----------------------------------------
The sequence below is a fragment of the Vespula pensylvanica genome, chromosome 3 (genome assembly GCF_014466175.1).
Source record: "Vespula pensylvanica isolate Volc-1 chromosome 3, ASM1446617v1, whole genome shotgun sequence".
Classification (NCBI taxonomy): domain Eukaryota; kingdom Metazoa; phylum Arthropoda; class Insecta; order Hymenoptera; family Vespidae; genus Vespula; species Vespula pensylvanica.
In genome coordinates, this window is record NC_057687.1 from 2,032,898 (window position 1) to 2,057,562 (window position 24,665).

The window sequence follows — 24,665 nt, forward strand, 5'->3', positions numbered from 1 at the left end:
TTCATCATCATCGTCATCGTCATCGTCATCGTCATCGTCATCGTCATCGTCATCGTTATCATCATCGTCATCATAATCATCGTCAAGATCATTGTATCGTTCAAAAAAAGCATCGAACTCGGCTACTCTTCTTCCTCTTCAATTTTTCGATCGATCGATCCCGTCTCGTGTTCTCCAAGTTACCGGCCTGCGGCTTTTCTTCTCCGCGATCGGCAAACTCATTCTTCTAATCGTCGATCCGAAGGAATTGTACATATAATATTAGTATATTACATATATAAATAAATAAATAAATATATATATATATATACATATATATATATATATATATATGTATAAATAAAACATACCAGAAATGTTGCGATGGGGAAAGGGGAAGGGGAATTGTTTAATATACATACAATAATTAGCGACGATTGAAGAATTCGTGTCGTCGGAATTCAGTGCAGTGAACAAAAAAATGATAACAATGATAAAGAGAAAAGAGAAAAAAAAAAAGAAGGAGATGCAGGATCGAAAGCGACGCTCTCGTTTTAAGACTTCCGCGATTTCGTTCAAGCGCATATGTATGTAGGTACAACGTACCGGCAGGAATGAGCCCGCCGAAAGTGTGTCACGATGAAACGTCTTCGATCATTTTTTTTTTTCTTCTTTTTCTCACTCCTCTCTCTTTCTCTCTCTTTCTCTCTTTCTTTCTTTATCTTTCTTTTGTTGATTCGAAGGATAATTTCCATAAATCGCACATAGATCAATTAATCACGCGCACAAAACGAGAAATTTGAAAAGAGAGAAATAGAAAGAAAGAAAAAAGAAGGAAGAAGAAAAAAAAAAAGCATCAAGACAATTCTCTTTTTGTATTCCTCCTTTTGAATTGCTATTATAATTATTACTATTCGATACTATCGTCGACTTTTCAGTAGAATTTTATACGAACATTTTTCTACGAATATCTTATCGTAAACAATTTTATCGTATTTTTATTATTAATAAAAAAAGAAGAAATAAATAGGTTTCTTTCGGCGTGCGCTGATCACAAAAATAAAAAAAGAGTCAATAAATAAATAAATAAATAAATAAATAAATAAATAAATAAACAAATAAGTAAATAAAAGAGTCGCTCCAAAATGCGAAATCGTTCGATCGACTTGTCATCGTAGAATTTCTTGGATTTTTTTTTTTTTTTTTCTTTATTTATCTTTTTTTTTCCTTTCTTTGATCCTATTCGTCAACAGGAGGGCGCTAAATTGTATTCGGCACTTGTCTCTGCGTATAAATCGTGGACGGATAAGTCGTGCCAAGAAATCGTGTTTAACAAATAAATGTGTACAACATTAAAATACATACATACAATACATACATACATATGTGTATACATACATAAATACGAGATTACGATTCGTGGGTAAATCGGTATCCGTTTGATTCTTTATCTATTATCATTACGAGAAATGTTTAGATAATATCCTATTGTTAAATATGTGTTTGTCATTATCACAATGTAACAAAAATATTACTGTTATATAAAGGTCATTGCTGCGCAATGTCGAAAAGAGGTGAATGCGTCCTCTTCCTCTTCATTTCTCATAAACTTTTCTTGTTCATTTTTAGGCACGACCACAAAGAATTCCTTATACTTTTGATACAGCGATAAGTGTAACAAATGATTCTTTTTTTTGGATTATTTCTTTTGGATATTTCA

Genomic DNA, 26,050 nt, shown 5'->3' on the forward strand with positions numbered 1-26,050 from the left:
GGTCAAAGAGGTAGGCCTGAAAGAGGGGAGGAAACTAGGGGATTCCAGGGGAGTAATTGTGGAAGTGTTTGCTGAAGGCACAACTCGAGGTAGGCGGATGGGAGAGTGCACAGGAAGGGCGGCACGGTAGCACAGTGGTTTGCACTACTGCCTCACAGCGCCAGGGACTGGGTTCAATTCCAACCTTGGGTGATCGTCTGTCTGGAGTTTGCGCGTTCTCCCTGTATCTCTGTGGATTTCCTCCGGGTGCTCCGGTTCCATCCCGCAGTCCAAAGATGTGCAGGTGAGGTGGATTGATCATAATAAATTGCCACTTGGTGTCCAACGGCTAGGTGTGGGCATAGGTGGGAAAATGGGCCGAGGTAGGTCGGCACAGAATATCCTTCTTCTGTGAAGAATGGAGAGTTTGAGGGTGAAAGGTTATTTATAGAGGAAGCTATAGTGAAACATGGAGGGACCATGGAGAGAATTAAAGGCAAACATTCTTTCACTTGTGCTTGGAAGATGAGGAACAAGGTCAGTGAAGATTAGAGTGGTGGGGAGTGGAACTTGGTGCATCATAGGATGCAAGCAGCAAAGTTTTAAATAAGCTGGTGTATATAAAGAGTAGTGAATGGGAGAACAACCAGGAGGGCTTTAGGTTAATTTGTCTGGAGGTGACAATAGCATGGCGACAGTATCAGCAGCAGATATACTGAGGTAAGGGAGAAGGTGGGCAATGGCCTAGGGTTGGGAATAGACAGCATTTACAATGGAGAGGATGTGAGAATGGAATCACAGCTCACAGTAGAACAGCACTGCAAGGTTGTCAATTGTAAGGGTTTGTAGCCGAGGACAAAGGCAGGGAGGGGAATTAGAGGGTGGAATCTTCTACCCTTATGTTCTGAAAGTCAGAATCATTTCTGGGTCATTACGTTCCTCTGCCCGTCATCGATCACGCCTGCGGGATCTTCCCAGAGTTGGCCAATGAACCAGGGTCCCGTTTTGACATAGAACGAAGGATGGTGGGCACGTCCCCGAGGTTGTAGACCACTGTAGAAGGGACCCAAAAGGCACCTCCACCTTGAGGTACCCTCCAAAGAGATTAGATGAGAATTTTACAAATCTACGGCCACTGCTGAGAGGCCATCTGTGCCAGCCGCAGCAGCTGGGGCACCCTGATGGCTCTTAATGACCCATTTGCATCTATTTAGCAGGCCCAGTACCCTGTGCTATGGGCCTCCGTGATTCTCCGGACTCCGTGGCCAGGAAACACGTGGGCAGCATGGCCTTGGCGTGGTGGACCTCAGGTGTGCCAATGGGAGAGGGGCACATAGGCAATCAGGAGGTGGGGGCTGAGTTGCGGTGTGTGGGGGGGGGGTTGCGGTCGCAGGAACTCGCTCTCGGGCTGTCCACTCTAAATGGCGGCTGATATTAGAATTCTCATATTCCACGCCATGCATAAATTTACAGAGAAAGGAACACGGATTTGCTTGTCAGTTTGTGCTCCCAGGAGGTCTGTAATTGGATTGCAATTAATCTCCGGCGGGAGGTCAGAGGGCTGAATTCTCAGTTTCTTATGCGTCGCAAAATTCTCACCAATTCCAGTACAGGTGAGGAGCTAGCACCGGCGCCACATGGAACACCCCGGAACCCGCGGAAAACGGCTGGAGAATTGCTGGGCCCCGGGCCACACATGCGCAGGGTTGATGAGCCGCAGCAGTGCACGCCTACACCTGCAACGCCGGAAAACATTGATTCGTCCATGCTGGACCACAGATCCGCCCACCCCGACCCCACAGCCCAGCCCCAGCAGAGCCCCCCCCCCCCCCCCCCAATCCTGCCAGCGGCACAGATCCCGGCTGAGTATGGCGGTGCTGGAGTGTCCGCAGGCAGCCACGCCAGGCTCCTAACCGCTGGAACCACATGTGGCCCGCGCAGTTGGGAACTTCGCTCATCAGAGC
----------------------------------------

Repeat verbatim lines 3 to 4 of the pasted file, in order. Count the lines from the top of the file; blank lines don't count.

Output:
Classification (NCBI taxonomy): domain Eukaryota; kingdom Metazoa; phylum Arthropoda; class Insecta; order Hymenoptera; family Vespidae; genus Vespula; species Vespula pensylvanica.
In genome coordinates, this window is record NC_057687.1 from 2,032,898 (window position 1) to 2,057,562 (window position 24,665).